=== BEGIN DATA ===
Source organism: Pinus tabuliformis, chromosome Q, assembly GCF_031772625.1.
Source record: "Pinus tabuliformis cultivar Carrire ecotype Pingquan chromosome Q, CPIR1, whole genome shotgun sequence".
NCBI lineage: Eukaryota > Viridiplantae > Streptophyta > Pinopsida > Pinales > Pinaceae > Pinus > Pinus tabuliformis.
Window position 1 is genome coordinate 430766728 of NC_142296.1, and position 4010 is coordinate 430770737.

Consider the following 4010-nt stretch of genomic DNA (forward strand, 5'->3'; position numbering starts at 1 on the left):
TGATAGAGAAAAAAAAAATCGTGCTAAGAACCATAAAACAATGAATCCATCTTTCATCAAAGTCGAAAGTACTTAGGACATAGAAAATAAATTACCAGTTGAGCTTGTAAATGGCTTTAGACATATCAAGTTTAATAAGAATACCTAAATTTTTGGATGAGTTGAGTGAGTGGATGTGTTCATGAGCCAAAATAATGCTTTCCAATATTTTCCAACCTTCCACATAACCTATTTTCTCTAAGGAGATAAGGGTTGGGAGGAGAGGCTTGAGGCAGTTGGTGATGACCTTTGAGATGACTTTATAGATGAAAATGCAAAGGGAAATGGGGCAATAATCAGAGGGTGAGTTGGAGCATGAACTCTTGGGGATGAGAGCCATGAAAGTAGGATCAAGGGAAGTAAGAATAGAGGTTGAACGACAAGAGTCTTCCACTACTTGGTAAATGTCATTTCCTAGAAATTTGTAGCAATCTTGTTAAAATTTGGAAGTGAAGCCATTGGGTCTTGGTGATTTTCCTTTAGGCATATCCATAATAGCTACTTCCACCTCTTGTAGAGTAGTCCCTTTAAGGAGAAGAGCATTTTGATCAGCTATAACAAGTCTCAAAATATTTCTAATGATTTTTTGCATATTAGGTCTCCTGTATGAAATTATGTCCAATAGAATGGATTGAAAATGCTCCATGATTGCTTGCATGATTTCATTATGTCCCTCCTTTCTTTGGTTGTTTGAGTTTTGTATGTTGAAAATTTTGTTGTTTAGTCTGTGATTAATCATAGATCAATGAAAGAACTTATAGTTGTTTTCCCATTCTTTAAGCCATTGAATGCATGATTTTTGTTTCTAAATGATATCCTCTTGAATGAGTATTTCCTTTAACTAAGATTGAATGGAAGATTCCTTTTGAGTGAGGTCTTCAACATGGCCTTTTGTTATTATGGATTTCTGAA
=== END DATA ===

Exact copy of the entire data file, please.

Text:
Source organism: Pinus tabuliformis, chromosome Q, assembly GCF_031772625.1.
Source record: "Pinus tabuliformis cultivar Carrire ecotype Pingquan chromosome Q, CPIR1, whole genome shotgun sequence".
NCBI lineage: Eukaryota > Viridiplantae > Streptophyta > Pinopsida > Pinales > Pinaceae > Pinus > Pinus tabuliformis.
Window position 1 is genome coordinate 430766728 of NC_142296.1, and position 4010 is coordinate 430770737.

Consider the following 4010-nt stretch of genomic DNA (forward strand, 5'->3'; position numbering starts at 1 on the left):
TGATAGAGAAAAAAAAAATCGTGCTAAGAACCATAAAACAATGAATCCATCTTTCATCAAAGTCGAAAGTACTTAGGACATAGAAAATAAATTACCAGTTGAGCTTGTAAATGGCTTTAGACATATCAAGTTTAATAAGAATACCTAAATTTTTGGATGAGTTGAGTGAGTGGATGTGTTCATGAGCCAAAATAATGCTTTCCAATATTTTCCAACCTTCCACATAACCTATTTTCTCTAAGGAGATAAGGGTTGGGAGGAGAGGCTTGAGGCAGTTGGTGATGACCTTTGAGATGACTTTATAGATGAAAATGCAAAGGGAAATGGGGCAATAATCAGAGGGTGAGTTGGAGCATGAACTCTTGGGGATGAGAGCCATGAAAGTAGGATCAAGGGAAGTAAGAATAGAGGTTGAACGACAAGAGTCTTCCACTACTTGGTAAATGTCATTTCCTAGAAATTTGTAGCAATCTTGTTAAAATTTGGAAGTGAAGCCATTGGGTCTTGGTGATTTTCCTTTAGGCATATCCATAATAGCTACTTCCACCTCTTGTAGAGTAGTCCCTTTAAGGAGAAGAGCATTTTGATCAGCTATAACAAGTCTCAAAATATTTCTAATGATTTTTTGCATATTAGGTCTCCTGTATGAAATTATGTCCAATAGAATGGATTGAAAATGCTCCATGATTGCTTGCATGATTTCATTATGTCCCTCCTTTCTTTGGTTGTTTGAGTTTTGTATGTTGAAAATTTTGTTGTTTAGTCTGTGATTAATCATAGATCAATGAAAGAACTTATAGTTGTTTTCCCATTCTTTAAGCCATTGAATGCATGATTTTTGTTTCTAAATGATATCCTCTTGAATGAGTATTTCCTTTAACTAAGATTGAATGGAAGATTCCTTTTGAGTGAGGTCTTCAACATGGCCTTTTGTTATTATGGATTTCTGAA